Bad behavior

Federal judges hold their offices for life, subject only to the constitutional requirement of “good behavior.” Tom Delay created a firestorm when he invoked the constitutional requirement in connection with the Terri Schiavo case, but there you have it. Federal judges are among the most powerful men and women in the country, and the powers that they wield are subject to abuse.
Judges are not to engage in political activity, period. For a federal judge in his judicial capacity to render irrelevant editorial criticism of the president’s conduct as commander in chief is an extraordinary abuse of office. Yet federal judge John Coughenour did so during his sentencing of millenium bomber Ahmed Ressam to a 22-year prison term yesterday (13 years short of the sentence sought by the government — with credit for five years in custody, he may be free in 14 years): “Ressam judge decries U.S. tactics.”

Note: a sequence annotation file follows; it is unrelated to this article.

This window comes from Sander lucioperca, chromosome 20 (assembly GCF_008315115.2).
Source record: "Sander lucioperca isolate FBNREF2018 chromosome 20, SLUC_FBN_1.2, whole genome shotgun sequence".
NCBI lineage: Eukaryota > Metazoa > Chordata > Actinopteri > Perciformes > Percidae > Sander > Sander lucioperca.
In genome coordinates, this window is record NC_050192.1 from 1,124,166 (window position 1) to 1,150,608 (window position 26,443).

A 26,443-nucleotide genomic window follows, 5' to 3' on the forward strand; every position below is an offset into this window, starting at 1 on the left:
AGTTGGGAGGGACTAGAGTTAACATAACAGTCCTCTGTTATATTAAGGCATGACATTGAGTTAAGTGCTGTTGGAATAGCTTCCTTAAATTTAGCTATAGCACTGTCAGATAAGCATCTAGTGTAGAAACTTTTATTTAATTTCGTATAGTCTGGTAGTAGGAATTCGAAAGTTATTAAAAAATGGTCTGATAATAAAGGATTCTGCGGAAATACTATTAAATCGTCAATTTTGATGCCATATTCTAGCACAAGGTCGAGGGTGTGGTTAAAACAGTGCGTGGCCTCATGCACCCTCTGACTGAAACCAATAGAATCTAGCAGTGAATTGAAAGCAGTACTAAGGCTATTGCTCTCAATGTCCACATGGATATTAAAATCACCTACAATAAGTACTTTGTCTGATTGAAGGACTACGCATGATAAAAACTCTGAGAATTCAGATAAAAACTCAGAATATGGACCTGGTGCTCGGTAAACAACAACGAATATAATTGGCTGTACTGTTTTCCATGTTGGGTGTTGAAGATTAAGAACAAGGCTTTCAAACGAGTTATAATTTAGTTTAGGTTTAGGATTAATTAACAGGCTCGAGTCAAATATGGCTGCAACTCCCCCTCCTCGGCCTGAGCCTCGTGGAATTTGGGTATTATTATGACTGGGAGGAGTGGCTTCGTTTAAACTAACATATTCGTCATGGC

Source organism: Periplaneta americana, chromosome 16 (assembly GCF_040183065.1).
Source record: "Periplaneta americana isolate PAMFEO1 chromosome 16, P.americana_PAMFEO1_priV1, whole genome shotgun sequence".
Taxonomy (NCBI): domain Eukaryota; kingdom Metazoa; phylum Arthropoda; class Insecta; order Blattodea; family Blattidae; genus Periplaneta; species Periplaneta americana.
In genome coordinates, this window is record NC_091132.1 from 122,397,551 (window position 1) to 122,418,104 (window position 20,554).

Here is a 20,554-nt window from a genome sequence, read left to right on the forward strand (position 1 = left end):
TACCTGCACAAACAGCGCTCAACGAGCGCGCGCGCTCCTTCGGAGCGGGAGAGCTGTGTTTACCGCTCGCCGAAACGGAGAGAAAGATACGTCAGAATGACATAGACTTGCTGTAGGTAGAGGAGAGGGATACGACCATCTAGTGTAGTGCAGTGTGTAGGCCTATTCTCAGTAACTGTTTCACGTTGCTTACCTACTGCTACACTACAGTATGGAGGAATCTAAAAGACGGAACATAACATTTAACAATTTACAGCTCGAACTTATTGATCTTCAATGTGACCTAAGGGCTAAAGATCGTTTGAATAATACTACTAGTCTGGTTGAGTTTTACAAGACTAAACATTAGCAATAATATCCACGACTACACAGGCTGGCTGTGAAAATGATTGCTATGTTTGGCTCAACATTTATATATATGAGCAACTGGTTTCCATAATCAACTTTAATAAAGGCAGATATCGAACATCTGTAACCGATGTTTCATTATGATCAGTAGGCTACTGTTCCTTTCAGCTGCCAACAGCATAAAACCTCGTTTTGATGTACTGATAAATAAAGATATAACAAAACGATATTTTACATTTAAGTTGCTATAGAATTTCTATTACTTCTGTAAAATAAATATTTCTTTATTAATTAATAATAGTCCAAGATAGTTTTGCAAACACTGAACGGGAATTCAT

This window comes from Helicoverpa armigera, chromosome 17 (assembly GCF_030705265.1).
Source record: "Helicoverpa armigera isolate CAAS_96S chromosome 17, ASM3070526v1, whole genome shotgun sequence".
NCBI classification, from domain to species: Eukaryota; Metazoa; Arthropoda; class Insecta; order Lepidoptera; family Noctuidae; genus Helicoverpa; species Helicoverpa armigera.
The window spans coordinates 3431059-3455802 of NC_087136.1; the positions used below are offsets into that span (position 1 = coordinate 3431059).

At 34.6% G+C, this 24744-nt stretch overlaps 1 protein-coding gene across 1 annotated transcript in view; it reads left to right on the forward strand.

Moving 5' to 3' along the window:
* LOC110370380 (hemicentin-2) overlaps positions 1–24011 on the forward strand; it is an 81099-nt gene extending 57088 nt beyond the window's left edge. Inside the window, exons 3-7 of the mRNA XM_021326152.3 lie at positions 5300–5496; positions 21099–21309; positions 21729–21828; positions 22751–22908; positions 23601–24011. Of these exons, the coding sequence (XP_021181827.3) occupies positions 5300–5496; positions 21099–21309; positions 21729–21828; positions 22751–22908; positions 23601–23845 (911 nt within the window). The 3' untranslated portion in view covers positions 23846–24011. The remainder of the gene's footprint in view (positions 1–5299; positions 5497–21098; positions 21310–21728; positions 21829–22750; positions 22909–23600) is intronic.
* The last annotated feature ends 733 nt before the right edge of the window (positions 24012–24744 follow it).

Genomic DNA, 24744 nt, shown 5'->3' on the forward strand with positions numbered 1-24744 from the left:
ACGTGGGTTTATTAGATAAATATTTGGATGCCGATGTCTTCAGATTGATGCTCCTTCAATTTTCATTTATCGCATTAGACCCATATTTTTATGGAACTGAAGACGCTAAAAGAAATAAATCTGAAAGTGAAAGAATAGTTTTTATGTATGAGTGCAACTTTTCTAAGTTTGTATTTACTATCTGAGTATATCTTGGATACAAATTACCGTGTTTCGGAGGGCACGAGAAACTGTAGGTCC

It is almost beside the point — almost, but not entirely — that the judge’s comments were stupidly ignorant of the most basic legal distinctions. Given the judge’s poor use of his own powers in sentencing a man who sought to kill thousands of Americans, the judge should worry less about the president’s use of his constitutional powers and more about his own. And he should leave the editorials to the folks with egos equally as large as his in the fourth branch.

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